NREL’s thermochemical biomass conversion research is focused on ex-situ catalytic fast pyrolysis also called vapor phase upgrading (VPU) as a potentially efficient and economical route to pyrolysis-based fuel precursors, fuels and chemicals. In this approach, biomass vapors are generated via fast pyrolysis (FP) and destabilizing vapor components (char, inorganics, tar aerosols) are removed by hot gas filtration with the conditioned vapors more amenable to catalytic upgrading via emerging and industrially available zeolites. We use a Davison circulating riser (DCR), a petroleum industry standard, for vapor phase upgrading while a close coupled pyrolyzer system produces consistent pyrolysis vapors as feed to the DCR. Concurrent upgrading catalyst development is focused on identifying and evaluating modifications to ZSM5-based catalysts that increase carbon content of the condensed product while also reducing catalyst coking and increasing deoxygenation activity. Subsequent catalyst screening for vapor upgrading showed marked differences in product composition with catalyst type while similar liquid product was obtained with both mixed hardwood and clean pine feedstocks using the same catalyst and process conditions. Ash, aerosols and char removal were additionally quantified for selected experiments. The work presented here will show 1) the impact on product composition from pure vapor upgrading with a suite of catalysts comprising unmodified, and P- and metal-modified zeolites, 2) comprehensive physical and chemical product composition, 3) product fuels from hydrotreating, and 4) chemicals from aqueous phase organics. These results will be discussed and compared with other work conducted in riser systems to produce biomass derived hydrocarbon fuels.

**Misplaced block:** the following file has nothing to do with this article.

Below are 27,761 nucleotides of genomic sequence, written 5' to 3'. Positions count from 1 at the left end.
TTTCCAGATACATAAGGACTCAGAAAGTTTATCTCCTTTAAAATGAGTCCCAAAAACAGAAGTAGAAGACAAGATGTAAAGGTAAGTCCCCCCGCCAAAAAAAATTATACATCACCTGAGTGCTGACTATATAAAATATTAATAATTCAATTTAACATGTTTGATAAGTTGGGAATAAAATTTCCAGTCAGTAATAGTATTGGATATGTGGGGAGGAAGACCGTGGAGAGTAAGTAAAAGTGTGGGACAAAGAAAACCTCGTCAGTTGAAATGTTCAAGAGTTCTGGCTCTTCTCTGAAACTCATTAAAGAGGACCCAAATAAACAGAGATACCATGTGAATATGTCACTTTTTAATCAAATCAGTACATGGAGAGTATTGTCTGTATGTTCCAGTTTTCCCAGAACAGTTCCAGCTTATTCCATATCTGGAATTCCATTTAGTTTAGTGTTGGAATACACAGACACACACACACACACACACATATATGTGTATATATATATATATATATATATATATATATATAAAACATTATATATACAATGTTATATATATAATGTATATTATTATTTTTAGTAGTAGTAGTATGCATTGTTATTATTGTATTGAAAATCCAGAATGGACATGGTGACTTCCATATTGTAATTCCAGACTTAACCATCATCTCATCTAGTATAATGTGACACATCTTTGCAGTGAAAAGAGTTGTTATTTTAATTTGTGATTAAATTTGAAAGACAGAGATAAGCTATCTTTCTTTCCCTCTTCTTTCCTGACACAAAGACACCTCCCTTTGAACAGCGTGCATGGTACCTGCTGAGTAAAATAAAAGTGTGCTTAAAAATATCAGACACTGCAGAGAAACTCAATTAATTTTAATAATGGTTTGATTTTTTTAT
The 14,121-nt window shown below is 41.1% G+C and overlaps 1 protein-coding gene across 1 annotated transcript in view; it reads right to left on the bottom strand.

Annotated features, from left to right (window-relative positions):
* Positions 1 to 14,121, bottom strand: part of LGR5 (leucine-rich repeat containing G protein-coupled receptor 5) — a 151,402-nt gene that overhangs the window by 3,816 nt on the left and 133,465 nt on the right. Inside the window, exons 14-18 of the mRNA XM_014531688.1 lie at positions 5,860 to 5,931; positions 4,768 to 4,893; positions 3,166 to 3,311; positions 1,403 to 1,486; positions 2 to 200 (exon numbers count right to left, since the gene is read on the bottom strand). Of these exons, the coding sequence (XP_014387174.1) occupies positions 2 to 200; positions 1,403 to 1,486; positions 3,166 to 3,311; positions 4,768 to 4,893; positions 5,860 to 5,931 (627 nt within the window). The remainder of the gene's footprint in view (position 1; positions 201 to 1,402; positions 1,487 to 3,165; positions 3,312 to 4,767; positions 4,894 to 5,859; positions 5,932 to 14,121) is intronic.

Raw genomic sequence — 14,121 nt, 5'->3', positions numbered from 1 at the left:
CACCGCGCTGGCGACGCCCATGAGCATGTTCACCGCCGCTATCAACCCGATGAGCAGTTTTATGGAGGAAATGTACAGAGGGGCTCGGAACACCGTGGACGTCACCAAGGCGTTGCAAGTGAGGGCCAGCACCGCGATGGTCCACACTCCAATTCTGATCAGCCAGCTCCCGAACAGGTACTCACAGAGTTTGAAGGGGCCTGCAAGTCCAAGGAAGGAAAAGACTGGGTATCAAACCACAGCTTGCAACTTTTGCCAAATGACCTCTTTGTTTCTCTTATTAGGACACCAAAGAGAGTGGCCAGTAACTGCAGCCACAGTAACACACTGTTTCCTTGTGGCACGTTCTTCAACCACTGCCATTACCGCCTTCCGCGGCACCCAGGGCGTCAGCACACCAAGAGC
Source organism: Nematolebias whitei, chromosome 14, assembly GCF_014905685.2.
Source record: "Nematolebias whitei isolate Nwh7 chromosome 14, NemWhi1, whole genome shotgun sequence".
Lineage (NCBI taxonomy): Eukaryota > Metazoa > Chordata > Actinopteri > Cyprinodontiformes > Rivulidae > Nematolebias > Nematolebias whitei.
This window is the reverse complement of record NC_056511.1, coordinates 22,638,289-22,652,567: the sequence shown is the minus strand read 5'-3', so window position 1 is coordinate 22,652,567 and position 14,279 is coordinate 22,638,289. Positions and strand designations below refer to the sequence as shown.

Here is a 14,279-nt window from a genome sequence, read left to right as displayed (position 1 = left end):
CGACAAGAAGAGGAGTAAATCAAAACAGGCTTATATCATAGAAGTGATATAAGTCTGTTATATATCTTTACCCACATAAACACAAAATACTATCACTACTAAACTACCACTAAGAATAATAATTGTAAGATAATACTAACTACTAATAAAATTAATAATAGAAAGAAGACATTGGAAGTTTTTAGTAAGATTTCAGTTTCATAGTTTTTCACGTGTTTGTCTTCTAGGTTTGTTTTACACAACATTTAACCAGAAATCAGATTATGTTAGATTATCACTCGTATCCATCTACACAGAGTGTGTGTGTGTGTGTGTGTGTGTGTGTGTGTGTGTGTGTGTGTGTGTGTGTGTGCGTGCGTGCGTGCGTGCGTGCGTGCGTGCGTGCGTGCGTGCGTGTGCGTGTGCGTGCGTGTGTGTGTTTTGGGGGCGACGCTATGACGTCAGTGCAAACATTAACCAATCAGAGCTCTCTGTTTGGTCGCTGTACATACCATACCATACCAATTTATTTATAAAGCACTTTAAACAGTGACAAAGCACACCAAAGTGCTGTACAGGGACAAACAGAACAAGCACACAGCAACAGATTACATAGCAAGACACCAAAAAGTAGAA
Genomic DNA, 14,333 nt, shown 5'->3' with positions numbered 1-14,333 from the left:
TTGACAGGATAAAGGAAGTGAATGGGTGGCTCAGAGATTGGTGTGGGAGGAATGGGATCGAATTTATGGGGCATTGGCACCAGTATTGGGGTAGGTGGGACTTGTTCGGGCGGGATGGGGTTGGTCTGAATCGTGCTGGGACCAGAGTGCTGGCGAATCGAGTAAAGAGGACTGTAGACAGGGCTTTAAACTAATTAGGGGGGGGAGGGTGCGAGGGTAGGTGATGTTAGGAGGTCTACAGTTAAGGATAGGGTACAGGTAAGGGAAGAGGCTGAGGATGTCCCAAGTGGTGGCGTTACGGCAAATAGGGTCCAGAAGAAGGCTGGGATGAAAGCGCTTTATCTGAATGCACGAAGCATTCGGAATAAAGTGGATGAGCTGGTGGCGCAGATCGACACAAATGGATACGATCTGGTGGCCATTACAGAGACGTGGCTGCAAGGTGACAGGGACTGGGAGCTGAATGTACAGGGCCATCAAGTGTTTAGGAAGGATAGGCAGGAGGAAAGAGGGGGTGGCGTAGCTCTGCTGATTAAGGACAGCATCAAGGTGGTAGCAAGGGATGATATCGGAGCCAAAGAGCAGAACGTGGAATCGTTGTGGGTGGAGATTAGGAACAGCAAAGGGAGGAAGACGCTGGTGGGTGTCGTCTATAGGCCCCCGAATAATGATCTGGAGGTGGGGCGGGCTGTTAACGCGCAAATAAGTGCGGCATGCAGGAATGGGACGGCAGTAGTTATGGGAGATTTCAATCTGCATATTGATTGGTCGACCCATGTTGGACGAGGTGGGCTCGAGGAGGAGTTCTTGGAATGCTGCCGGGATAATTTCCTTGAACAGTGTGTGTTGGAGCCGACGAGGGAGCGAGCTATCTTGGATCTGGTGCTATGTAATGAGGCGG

University of Rome Tor Vergata, Italy
Claudia Crestini is associate professor at the University of Rome Tor Vergata. Director of the Laboratory of Polyphenols Chemistry & Materials Science, her work is internationnally recognized as a leading contribution to Green Chemistry using natural polyphenols. It is focused on the development of new methods of structural analysis of polyphenolic polymers, development of new materials and products by chemical/biotechnological modification and development of innovative stimuli responsive nanomaterials from natural polyphenols. She has published more than 140 publications on international refereed journals and over 150 contributions to international conferences and invited presentations. H-index 41, citations > 5000 (source google scholar).